Single or double bowl sink

mtdeniseAugust 8, 2012

My husband and I are in the begininng phases of having our kitchen remodeled. The sink is the one item we can't seem to agree on (so far). I've always had a double bowl sink. I use one side for washing dishes and in the other I have a rack for drying. I do have a dishwasher but wash pots and pans and anything that can't go in the dishwasher. This rack seems to always have something in it. Even if I put everything away at night, in the morning my daughter will wash her coffee pot and put it in there and other things will be washed and put in there during the day.

My husband wants to get a single bowl sink and buy a collapsable rack that will sit on the counter. I know this rack will always be out as we use it for air drying so much. I've been looking online at various pros and cons but no one seems to address this particular use of the double bowl. I'm trying to find people who used the double bowl like me who have switched to a single and see whether they love or hate it.

Thanks for any input. Boy this remodeling stuff is stressful! Glad I found this board.

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ebenz315

I am in the process of building, and have chosen a Kohler Whitehaven farmhouse sink, after living a lifetime (25 years, haha) with double bowl sinks...but for me, I don't mind drying the few things that might be out drying to keep the clutter down. I have a lot of Le Creuset enamel cast iron pans, and definitely have the need for a very large sink, your situation may be different. To me, I would rather have one really big sink that I can do whatever I want with, than have a drying rack. It may even be possible for you to find a sink that is so large, that is one bowl, but you could place a drying rack in one side? Seems like it could be awkward, or it could work. Not sure, but that's what I think! :)

    Bookmark   August 8, 2012 at 8:06PM
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Angie_DIY

I happen to agree with your DH. But here is yet another idea. We have a grid that covers about half of our single-bowl sink. It sits up at the level of the sink rim. We air-dry things like your DD's coffeepot, small pots, etc, on it all the time. But, unlike a double-bowl, I can take the grid away if I want to wash a cookie sheet or roasting pan. I really like having a nice, big, single-bowl sink!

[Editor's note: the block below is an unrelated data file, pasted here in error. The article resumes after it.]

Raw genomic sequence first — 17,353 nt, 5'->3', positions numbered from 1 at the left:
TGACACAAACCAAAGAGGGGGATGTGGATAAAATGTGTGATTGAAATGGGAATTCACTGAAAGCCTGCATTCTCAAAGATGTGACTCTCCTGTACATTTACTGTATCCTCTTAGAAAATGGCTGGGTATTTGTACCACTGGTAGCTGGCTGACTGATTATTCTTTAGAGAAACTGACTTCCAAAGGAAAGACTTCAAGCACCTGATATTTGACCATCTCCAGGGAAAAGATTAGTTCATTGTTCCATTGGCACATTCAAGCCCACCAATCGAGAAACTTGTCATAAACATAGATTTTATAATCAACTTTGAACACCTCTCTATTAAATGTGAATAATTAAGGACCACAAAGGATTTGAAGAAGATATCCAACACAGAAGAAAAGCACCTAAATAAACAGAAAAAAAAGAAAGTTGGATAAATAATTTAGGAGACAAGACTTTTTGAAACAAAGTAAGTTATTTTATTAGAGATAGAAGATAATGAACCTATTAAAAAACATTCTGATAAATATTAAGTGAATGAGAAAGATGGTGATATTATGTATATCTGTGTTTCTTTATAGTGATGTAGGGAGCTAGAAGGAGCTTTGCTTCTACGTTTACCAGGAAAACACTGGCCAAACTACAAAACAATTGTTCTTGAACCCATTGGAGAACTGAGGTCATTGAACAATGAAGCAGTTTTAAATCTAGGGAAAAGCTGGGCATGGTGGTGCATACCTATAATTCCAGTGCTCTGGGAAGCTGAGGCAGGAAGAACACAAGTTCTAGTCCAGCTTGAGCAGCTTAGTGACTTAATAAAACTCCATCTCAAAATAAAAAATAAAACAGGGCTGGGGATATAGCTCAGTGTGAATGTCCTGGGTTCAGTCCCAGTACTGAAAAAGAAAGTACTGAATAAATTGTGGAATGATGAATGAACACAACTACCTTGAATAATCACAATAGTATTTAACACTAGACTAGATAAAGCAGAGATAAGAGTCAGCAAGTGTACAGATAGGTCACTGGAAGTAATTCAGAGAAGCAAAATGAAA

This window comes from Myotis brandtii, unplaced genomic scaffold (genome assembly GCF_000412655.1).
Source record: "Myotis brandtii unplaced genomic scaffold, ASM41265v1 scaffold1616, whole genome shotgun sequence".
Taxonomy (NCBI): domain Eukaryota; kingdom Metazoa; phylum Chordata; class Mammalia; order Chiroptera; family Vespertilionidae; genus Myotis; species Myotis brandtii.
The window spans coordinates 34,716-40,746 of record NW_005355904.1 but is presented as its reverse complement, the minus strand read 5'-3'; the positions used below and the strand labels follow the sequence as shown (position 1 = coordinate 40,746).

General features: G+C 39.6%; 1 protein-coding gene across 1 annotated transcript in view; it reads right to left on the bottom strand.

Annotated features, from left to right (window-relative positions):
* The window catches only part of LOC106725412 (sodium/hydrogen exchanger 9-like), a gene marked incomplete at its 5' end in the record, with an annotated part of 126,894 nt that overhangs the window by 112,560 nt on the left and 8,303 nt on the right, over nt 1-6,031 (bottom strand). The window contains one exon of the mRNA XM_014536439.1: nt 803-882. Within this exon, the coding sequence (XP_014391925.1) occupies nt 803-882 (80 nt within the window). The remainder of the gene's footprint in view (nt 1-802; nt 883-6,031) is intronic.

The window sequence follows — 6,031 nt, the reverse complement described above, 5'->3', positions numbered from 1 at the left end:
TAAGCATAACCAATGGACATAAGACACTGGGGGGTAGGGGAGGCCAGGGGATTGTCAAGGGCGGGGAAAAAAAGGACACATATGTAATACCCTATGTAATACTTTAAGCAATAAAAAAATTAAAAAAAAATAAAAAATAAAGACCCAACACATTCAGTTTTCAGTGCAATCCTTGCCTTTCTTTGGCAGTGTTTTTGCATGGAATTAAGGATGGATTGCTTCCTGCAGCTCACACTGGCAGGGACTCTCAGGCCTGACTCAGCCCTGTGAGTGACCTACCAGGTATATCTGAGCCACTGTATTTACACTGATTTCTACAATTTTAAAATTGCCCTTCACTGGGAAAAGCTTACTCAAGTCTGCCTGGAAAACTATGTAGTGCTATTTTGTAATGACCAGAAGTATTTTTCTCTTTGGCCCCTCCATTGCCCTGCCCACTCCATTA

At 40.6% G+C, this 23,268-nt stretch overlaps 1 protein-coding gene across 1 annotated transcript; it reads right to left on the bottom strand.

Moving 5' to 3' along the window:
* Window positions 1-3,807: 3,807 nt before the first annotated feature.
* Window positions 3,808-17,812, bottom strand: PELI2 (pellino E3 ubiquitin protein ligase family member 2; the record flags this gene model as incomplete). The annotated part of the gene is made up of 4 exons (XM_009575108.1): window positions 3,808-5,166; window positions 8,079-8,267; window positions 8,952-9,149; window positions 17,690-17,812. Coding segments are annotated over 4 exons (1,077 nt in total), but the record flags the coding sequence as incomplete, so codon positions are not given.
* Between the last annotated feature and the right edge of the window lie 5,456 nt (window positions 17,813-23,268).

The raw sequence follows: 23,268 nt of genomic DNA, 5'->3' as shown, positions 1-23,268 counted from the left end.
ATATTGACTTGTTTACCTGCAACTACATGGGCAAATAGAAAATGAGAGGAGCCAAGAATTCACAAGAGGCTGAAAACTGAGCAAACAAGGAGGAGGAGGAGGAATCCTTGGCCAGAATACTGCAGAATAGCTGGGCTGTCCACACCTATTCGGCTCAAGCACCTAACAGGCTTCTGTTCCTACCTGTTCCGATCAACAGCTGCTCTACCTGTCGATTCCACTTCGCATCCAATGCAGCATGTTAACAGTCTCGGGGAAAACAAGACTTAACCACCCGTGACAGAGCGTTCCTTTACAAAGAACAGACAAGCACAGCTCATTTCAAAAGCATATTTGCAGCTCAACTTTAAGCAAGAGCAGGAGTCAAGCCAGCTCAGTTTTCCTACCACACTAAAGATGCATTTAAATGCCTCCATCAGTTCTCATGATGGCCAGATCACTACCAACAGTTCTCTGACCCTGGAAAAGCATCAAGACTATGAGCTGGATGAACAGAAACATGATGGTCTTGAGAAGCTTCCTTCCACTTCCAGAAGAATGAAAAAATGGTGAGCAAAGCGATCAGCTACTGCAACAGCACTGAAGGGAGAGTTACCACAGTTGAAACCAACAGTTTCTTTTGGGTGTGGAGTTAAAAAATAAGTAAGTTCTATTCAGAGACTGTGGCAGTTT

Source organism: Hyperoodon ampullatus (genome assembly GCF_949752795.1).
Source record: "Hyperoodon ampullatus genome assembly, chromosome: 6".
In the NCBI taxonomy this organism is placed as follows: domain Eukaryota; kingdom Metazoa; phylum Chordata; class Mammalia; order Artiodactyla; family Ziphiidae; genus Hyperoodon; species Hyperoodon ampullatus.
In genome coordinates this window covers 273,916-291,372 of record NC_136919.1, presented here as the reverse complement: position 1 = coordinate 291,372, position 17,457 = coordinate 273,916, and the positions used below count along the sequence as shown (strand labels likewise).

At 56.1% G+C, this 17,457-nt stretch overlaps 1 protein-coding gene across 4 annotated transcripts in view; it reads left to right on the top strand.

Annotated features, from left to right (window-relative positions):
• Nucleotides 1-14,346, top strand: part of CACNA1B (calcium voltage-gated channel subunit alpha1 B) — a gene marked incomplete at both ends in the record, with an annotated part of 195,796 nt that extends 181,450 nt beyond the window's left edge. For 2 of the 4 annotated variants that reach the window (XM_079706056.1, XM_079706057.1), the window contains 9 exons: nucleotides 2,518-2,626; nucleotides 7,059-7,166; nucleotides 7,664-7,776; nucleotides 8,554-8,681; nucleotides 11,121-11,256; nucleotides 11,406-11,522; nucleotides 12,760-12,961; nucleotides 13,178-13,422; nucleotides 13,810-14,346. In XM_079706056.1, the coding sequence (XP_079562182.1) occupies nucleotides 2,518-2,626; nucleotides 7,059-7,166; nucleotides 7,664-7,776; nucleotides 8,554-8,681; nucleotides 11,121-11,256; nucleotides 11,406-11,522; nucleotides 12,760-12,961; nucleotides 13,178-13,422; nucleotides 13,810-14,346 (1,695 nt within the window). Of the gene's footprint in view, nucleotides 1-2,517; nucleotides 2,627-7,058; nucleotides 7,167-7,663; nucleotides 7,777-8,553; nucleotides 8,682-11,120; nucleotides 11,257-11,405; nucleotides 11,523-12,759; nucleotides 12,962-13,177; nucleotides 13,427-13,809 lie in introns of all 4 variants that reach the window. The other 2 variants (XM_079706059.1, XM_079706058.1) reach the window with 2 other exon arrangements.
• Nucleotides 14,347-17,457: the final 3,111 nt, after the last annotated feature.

Bookmark   August 8, 2012 at 8:06PM
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ebenz315

looks like Angie and I think alike! ;)

    Bookmark   August 8, 2012 at 8:07PM
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mtdenise

Oh, I like the grid idea. Is that something you purchase with the sink or buy at Ikea or someplace? Have to admit, I'm lazy and will leave things in the rack a while...maybe a single bowl will make me a little neater! LOL!!

    Bookmark   August 8, 2012 at 8:08PM
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Angie_DIY

Well, drying grids are available for many sinks. Franke (and some others) have a line of sinks that have a ledge near the rim that is specifically meant for a grid (or cutting board) to rest on. I instead used a sink with a positive reveal, so that the grid or cutting board could rest on the top of the sink rim. Other grids have feet that lift them up off the bottom of the sink.

I bought a Franke grid and used it with my Elkay sink. You can also get generic ones at, say, Bed Bath and Beyond.

    Bookmark   August 8, 2012 at 8:40PM
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35ftcabo

We went from a 60/40 Blanco to a 33" single farm sink. I do miss the side part because it continually held drying dishes. I'm not a big fan of countertop racks and we would just use a towel and put the drying dishes on it. Having a single bowl cuts down for us on leaving dishes in the drying area - they get put away a lot quicker now.
I found this collapsible drying pan in Bed and Bath. It collapses flat, and stores easily under the sink. It doesn't hold nearly as much as a side sink does, but I love my big sink - I can fit anything in it and wouldn't go back to a double.

    Bookmark   August 8, 2012 at 9:34PM
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eve72

Hi.

When you have a large single with a grid, it's big enough that you can have stuff drying and still use the sink. I had my doubts, but now that I've gone single there is no looking back. Get a drain that is toward the back so you can use more of the sink.

    Bookmark   August 8, 2012 at 10:14PM
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ginny20

I'm a double bowl girl, but if the only reason you want a separate side is for draining/drying, then I'd have to agree with the single bowl crew.

Think, though, about how you use the double sink. If drying is the only issue, then you have some good answers. I think there's a video - maybe by Kohler - where you consider how you like to use a sink and it helps guide you to the style that's best for you. I have a low divide sink, and it works for me. My friend loves the sink that has a little shallow area with a cutting board and the disposal and a big deeper sink for washing. Other people on GW have said how much they hate that kind of sink. It's very personal.